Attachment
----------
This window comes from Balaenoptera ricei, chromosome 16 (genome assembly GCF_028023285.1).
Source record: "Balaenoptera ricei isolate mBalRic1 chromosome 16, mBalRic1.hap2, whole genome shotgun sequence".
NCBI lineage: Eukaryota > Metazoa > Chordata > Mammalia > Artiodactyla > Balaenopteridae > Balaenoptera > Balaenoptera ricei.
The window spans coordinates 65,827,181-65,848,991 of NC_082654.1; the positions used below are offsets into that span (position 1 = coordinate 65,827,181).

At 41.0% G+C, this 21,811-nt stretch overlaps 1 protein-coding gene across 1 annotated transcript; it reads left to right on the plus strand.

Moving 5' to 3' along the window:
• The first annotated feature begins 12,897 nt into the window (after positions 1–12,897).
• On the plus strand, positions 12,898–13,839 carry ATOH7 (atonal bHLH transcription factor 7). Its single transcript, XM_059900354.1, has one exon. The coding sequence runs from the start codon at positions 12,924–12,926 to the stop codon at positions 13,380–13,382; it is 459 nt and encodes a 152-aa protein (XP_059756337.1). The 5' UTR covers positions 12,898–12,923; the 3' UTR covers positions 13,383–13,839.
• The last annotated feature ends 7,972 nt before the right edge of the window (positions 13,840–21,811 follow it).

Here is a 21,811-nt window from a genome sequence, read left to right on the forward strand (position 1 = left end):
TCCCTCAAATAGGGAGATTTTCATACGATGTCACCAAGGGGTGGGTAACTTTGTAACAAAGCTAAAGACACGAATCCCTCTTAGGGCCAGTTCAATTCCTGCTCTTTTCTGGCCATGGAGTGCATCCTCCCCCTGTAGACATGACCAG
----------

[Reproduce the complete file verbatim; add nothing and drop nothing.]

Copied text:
This window comes from Balaenoptera ricei, chromosome 16 (genome assembly GCF_028023285.1).
Source record: "Balaenoptera ricei isolate mBalRic1 chromosome 16, mBalRic1.hap2, whole genome shotgun sequence".
NCBI lineage: Eukaryota > Metazoa > Chordata > Mammalia > Artiodactyla > Balaenopteridae > Balaenoptera > Balaenoptera ricei.
The window spans coordinates 65,827,181-65,848,991 of NC_082654.1; the positions used below are offsets into that span (position 1 = coordinate 65,827,181).

At 41.0% G+C, this 21,811-nt stretch overlaps 1 protein-coding gene across 1 annotated transcript; it reads left to right on the plus strand.

Moving 5' to 3' along the window:
• The first annotated feature begins 12,897 nt into the window (after positions 1–12,897).
• On the plus strand, positions 12,898–13,839 carry ATOH7 (atonal bHLH transcription factor 7). Its single transcript, XM_059900354.1, has one exon. The coding sequence runs from the start codon at positions 12,924–12,926 to the stop codon at positions 13,380–13,382; it is 459 nt and encodes a 152-aa protein (XP_059756337.1). The 5' UTR covers positions 12,898–12,923; the 3' UTR covers positions 13,383–13,839.
• The last annotated feature ends 7,972 nt before the right edge of the window (positions 13,840–21,811 follow it).

Here is a 21,811-nt window from a genome sequence, read left to right on the forward strand (position 1 = left end):
TCCCTCAAATAGGGAGATTTTCATACGATGTCACCAAGGGGTGGGTAACTTTGTAACAAAGCTAAAGACACGAATCCCTCTTAGGGCCAGTTCAATTCCTGCTCTTTTCTGGCCATGGAGTGCATCCTCCCCCTGTAGACATGACCAG